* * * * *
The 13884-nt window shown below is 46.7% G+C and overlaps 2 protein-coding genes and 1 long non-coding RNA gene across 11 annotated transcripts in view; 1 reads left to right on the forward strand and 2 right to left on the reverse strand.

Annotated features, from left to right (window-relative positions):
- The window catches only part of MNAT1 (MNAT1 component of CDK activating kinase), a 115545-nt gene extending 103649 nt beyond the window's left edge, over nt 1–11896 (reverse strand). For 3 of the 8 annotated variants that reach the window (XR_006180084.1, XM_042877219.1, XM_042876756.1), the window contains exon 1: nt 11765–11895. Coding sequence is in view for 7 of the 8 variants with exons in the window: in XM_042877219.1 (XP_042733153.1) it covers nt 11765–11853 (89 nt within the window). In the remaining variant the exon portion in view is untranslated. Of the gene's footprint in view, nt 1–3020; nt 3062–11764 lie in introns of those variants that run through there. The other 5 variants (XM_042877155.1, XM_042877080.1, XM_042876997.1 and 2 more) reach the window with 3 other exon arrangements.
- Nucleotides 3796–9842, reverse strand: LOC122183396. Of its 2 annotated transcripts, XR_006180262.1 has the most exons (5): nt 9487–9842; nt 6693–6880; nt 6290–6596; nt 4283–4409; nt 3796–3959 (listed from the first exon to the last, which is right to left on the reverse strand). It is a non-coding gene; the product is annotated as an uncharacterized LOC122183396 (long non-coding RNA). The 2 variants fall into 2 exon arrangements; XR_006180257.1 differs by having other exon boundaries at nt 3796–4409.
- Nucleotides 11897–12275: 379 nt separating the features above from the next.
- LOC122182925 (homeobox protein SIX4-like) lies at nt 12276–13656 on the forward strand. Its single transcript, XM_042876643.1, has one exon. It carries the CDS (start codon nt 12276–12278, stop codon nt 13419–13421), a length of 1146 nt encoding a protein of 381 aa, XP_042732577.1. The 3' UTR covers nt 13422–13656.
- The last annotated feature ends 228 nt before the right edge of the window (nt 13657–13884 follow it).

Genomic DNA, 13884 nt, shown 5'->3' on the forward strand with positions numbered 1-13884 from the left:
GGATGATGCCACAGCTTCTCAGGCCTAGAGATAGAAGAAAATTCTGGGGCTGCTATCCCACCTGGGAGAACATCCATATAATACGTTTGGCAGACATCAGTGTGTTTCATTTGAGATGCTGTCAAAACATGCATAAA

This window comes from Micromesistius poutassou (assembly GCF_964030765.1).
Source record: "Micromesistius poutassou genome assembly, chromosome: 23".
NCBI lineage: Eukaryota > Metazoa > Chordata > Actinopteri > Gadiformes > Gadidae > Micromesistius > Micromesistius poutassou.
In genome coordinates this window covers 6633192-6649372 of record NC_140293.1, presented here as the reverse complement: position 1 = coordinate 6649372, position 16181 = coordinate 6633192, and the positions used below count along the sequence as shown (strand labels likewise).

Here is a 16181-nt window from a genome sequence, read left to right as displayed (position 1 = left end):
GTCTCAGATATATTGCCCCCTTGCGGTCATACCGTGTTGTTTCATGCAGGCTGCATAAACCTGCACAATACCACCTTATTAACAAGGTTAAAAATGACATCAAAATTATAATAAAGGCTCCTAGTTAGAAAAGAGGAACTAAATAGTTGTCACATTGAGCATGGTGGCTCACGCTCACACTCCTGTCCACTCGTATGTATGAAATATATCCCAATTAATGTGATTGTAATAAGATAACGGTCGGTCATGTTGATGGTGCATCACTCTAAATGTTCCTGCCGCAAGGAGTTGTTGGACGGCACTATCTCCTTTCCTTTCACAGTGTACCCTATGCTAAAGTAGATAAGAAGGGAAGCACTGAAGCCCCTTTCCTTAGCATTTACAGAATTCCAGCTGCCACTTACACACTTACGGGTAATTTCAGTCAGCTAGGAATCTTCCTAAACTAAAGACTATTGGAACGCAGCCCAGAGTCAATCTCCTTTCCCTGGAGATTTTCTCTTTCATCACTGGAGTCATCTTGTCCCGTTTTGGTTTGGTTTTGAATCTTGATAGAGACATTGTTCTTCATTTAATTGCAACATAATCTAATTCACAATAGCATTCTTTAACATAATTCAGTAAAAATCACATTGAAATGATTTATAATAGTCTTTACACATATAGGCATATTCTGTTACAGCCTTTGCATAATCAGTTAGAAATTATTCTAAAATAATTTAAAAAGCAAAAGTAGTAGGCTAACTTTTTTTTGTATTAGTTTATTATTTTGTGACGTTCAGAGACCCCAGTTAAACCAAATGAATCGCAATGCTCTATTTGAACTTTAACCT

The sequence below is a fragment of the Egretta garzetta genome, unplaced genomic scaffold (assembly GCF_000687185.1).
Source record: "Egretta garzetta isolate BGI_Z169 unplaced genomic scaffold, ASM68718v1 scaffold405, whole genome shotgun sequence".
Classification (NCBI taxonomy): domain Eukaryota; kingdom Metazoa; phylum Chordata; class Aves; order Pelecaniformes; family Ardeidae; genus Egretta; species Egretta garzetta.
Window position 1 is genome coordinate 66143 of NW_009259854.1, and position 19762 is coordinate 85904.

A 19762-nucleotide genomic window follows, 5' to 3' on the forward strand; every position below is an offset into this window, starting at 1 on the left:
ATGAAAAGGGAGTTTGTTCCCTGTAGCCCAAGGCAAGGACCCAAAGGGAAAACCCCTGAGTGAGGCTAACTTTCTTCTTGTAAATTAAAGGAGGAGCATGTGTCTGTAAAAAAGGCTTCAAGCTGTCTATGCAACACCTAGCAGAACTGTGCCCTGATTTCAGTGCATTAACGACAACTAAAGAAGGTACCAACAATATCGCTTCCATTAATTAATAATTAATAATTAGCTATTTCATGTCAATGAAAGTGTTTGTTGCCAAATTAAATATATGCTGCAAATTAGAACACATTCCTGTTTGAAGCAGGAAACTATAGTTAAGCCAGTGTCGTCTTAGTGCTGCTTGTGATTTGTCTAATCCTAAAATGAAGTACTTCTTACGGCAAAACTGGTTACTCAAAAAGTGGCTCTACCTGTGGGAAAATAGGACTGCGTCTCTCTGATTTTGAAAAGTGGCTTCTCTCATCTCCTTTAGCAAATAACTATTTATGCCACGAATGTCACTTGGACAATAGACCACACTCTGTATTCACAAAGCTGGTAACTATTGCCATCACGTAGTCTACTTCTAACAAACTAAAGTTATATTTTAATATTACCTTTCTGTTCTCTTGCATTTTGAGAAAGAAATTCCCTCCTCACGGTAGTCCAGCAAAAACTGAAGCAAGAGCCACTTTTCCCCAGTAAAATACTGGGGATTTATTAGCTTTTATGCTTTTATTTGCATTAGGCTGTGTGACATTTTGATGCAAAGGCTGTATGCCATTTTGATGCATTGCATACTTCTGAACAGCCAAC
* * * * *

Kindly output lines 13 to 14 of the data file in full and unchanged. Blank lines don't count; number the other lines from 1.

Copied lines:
In genome coordinates this window covers 6633192-6649372 of record NC_140293.1, presented here as the reverse complement: position 1 = coordinate 6649372, position 16181 = coordinate 6633192, and the positions used below count along the sequence as shown (strand labels likewise).

Here is a 16181-nt window from a genome sequence, read left to right as displayed (position 1 = left end):